iCloud also allowed you to share calendars. This feature had been available in other mail services, like Gmail, for some time. But it was a disaster to try to get this to properly work on iOS. Now you could share your calendars with others over iCloud.
iCloud also provided a way for users to get all of their documents stored in iCloud on all of their iOS devices. Developers had to include this functionality in their app, and a document created in one app could not be edited in another app. The only way to move documents between apps was via email or, if the application supports it, through iTunes File Sharing. There is no way for developers to build in the ability to share documents between applications over iCloud and iOS does not have this functionality.
With iCloud, all of your photos and videos could now be pushed to all of your iOS devices. This service is called Photo Stream, and when it was first introduced, there was no way to select which photos were included. Photo Stream synchronized all of your photos into a giant timeline that was pushed to all of your iOS devices.
All of the purchases made on one iOS device could also be pushed across all of your iOS devices with iCloud, although this was more automatic downloading than a true push service. This included books from iBooks, music from iTunes, and applications.
One final important feature introduced with iCloud was iTunes Match. This is a service that takes your music, regardless of its source, and matches it with the entire iTunes catalog. If a song is not in the iTunes catalog, it is uploaded to iCloud. If you have a song that is 96kbps, when it is matched, the song file is automatically upgraded to iTune’s 256kbps version of the song. However, if a song doesn’t have a match in the iTunes catalog, it will be uploaded as is. iTunes Match doesn’t just store your files, it also allows you to stream any of your songs from iCloud to your iOS devices, including the Apple TV. iTunes Match does have a limit to the number of songs that it can handle, which is 25,000 songs. If you purchased music from iTunes, this music is automatically available and doesn’t count towards the 25,000 song limit. While iTunes Match does have a lot of features, it is not free, costing you $24.99 per year. However, if your hard drive happens to die, you’l be able to retrieve all of your music without having to re-pay for it, which would be a huge bonus.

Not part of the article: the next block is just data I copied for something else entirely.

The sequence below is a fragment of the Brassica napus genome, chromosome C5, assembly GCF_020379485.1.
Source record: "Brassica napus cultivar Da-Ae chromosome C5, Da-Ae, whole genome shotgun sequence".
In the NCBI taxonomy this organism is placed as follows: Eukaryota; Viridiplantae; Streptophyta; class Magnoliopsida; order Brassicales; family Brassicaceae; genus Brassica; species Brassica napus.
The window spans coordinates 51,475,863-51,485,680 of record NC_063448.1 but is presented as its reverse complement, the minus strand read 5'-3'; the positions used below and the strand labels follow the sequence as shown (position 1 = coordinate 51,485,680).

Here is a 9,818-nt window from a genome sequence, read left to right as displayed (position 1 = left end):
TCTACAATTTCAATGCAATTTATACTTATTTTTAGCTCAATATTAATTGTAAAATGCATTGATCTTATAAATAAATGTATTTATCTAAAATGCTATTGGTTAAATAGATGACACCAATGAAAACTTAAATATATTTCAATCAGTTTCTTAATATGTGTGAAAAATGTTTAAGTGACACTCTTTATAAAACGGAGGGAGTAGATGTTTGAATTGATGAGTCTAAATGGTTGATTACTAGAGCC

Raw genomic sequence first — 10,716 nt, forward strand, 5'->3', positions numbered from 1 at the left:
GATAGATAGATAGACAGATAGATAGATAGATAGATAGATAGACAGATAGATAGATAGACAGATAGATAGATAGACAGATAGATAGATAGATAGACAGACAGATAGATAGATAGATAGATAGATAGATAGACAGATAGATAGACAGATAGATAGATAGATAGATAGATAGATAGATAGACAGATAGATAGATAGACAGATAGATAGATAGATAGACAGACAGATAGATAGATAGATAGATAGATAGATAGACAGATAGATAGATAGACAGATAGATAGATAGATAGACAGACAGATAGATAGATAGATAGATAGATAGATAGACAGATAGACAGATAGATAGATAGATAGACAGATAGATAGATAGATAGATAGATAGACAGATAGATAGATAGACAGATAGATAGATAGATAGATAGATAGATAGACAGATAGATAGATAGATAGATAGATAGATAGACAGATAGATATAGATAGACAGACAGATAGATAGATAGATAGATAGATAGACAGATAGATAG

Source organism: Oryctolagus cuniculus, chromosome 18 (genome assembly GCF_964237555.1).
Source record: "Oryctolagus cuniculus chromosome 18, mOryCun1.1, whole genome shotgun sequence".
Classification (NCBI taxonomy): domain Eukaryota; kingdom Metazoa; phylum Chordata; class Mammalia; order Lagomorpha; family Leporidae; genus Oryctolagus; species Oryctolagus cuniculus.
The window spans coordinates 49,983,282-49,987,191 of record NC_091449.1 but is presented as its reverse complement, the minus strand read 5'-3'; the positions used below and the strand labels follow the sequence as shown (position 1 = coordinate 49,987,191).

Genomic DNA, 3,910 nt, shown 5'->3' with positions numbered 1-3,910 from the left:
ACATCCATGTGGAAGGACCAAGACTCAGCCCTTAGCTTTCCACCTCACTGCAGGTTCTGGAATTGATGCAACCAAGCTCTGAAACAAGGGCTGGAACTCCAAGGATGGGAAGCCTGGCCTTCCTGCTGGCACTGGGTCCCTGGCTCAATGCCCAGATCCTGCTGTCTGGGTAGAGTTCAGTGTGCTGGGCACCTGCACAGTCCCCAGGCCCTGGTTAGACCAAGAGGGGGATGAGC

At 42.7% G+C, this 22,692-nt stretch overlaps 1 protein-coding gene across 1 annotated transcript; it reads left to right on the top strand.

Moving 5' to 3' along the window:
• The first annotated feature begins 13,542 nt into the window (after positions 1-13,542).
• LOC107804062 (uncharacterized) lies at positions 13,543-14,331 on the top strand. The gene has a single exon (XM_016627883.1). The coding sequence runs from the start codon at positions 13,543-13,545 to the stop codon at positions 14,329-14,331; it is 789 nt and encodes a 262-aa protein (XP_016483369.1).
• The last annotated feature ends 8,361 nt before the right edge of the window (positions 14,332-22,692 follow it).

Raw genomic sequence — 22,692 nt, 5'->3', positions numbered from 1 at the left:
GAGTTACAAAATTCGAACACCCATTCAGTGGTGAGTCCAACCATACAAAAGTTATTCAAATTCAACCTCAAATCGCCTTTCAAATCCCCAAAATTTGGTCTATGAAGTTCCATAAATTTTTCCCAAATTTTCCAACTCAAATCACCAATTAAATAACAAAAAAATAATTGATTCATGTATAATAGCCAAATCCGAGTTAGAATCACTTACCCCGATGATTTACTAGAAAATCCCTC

Apple also held another event on October 4th, 2011, named Let’s Talk iPhone, which was CEO Tim Cook’s first since being named CEO. At the event, Apple announced the iPhone 4S and updates to the iPod touch, as well as a couple of new apps.
The iPod touch only got a few tweaks. First, it could now run iOS 5, which wasn’t a big surprise, but it was nice to have confirmation. The bigger news regarding the iPod touch was that it would be available in white. When the iPhone 4 was originally released, there were some issues with the white model. It took nearly nine months after the iPhone 4 was launched for the white model to be available in any significant quantity. So, it was nice to see a white iPod touch. The iPod touch also dropped in price. The 8GB iPod touch was reduced to $199, and the 32GB and 64GB models would cost $299 and $399, respectively.